Chaos drifts across Md. roads with arrival of snow Sleet, freezing rain likely for rush hour

December 28, 1990|By Rafael Alvarez Peter Jensen, Susan Schoenberger, S. M. Khalid and Thom Loverro of The Sun's metropolitan staff contributed to this article.

The first snow of winter -- a biting, persistent fall that began in time to snarl the evening rush hour yesterday -- brought more snow to the metropolitan area in one evening than had fallen all year.

With forecasters predicting up to 6 inches by midnight, snow that began midafternoon continued to fall heavily around most of Maryland at 11 p.m. By then, snow emergency plans were in effect statewide and nearly 5 inches had accumulated in Baltimore.

Until yesterday, only 3.2 inches of snow had fallen in the Baltimore area this year, most of it in March. The annual snowfall for Maryland is normally about 21 inches.

Yesterday's snow -- which had turned to freezing rain in some suburbs by 11:30 p.m. -- had been predicted on Christmas by National Weather Service forecasters at Baltimore-Washington International Airport. Being on the money with the first snow of the season was a confidence builder for forecasters, said meteorologist Fred Davis.

"People will believe us for the rest of the winter," he said, then described how the storm developed.

"We've had some cold air trapped over us for a few days now, and some moist warm air streaming up from the lower Mississippi valley came in over top of it," he said. "Usually it's nothing but rain in December, but this time the cold air was right over top of us when the moisture came in and it resulted in snow."

The snowfall -- by 11 p.m., nearly 6 inches in Westminster and Owings Mills, 5 1/2 inches in Finksburg, but only 2 inches in Southern Maryland -- caused scores of traffic accidents as commuters crept home.

"There's not a stretch of the [Baltimore] Beltway that doesn't have an accident on it," said Cpl. William Johnson of the state police barracks in Woodlawn.

According to one motorist, who said it took him an hour to travel about a mile from the Towson courthouse to the York Road entrance to the Beltway, traffic on the Beltway was moving at 2 mph at 8:30 p.m.

"Two cops were on the exit ramp to Dulaney Valley Raod to make sure only one car at a time got on the ramp in case anyone got stuck," the driver said.

At the intersection of East Saratoga and St. Paul streets downtown, a pair of Mass Transit Administration buses stood stranded, one heading downhill, one heading uphill.

One passenger, Sharon Mayo, got off the uphill bus and said she decided to walk the rest of the way to her job.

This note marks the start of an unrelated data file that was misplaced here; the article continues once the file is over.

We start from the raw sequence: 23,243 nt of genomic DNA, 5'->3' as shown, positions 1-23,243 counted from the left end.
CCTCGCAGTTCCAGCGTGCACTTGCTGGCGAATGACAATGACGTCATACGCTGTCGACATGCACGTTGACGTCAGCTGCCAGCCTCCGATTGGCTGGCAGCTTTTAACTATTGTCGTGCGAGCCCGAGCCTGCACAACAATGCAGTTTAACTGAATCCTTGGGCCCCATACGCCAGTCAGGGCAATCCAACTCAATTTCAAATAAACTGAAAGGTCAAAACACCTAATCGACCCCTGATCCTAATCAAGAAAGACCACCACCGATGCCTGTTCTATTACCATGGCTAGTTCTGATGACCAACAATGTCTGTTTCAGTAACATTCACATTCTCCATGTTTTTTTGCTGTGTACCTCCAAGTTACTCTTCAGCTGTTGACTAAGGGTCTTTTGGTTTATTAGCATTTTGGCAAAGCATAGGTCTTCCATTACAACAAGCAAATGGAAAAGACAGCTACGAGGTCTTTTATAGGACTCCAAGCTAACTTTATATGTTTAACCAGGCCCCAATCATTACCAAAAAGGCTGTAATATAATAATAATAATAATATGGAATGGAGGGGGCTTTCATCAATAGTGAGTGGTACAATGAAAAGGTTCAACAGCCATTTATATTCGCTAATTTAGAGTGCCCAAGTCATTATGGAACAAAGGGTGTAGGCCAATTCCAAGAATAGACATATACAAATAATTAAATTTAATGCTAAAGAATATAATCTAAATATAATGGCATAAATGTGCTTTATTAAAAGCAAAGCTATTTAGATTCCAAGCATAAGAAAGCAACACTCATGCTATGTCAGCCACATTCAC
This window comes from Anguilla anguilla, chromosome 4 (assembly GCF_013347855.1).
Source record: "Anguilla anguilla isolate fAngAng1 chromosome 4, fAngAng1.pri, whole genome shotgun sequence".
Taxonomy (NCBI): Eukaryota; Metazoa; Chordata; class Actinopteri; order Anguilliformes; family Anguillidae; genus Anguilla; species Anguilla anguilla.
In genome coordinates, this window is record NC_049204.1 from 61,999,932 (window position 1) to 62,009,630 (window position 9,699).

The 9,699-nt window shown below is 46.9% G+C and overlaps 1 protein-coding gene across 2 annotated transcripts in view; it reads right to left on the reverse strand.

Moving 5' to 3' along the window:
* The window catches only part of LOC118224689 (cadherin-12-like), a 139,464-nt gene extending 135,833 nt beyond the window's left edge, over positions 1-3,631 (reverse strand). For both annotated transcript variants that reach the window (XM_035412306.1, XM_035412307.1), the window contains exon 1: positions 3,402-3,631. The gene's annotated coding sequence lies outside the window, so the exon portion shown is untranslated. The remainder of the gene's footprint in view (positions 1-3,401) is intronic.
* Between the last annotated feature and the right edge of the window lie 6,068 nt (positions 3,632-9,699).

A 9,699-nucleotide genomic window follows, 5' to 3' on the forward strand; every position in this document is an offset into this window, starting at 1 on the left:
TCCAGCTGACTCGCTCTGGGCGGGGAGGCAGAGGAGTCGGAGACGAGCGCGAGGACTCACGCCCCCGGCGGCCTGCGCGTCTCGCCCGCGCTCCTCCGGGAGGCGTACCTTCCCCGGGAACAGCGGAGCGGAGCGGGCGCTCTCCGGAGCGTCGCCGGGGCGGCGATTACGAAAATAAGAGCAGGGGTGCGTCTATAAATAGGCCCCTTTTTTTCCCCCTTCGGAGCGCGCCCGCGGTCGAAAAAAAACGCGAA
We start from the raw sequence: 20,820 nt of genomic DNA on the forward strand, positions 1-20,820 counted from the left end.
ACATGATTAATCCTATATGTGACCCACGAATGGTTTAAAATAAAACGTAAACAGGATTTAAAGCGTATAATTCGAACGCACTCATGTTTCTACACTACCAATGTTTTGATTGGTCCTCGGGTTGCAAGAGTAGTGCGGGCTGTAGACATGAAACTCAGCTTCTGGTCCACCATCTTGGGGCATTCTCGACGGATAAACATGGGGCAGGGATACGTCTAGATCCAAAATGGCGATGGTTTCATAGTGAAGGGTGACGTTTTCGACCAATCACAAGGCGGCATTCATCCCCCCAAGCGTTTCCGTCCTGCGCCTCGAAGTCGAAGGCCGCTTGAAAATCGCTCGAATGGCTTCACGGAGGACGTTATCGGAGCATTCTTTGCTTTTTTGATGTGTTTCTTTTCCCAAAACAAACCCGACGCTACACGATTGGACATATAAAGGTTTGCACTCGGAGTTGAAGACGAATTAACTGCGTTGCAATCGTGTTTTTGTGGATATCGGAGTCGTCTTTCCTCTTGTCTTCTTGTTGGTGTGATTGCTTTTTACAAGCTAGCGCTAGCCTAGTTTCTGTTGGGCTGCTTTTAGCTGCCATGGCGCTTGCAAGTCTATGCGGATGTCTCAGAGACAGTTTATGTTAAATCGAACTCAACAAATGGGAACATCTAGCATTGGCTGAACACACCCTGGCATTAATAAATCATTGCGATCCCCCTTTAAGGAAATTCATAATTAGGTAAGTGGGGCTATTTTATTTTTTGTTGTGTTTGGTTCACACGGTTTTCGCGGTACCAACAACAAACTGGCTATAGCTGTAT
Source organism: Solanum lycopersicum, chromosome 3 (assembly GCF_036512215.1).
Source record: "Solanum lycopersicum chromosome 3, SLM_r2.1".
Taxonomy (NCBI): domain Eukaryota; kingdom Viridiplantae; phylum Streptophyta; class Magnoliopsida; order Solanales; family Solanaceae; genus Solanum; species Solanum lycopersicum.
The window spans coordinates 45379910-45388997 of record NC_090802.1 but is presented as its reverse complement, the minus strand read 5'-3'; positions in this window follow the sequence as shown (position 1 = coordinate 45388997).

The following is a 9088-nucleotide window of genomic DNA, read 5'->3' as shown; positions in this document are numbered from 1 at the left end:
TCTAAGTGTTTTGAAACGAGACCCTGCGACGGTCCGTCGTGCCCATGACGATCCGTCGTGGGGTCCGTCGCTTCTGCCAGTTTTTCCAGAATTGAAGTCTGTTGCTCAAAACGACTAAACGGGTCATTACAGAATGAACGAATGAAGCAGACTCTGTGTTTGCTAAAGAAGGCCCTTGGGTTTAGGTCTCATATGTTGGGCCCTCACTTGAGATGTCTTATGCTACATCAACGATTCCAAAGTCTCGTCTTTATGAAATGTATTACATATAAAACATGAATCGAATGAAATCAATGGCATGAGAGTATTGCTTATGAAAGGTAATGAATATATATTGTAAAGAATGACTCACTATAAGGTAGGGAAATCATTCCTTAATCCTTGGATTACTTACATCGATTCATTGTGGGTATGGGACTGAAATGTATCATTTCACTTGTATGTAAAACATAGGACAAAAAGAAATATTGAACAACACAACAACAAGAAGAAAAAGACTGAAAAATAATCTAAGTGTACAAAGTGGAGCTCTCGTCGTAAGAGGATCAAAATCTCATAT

Few accidents caused serious injury. Since motorists were moving slowly, state police said, most accidents were caused by cars sliding into one another or off the road.

State and local police were bracing for a tough night and a treacherous rush hour this morning.

"When the temperature goes way down, it's going to be a mess," said Officer Scott Thomas of the Baltimore police traffic unit.

The snow reportedly hit Allegany County first, as early as 1 p.m. Traffic accidents followed almost immediately. By 9 p.m., the snow there was 5 inches deep.

As the storm moved east, so did the rash of fender-benders. State police Cpl. Greg Spickler of the Hagerstown barracks said that as of late afternoon, they had "many, many, many, many accidents . . . all minor, nothing serious."

The snow forced BWI to close from 8 p.m. to 9 p.m. so that crews could clear the runways, and it prompted a modest run most places on grocery staples: milk, bread, eggs and toilet paper.

"Eight to 10 inches, people start really hoarding -- this is nothing," said Ed Hayes, the manager of Graul's Market in Annapolis.

Mr. Hayes said he began stocking up on the things people covet when snow hits about two days ago, when he first spotted the storm on a national weather forecast.

The first snowflakes were sighted in Anne Arundel County shortly after 3 p.m. (they arrived in Harford County an hour later) and forced rush-hour drivers to negotiate -- or at least try -- slippery roads that got worse the further one headed north or west.

Anne Arundel's 55 dump trucks began pouring tons of rock salt onto the 1,520 miles of county-maintained roads shortly after 3:30 p.m. and were expected to keep at it through the early morning.

According to Mr. Davis, today's weather will be rotten any way you look at it.

"The snow stopped in Richmond [Va.] at 5 p.m., so we're expecting it to stop around here by midnight. But after it does," he said, "it will be covered with sleet and freezing rain."

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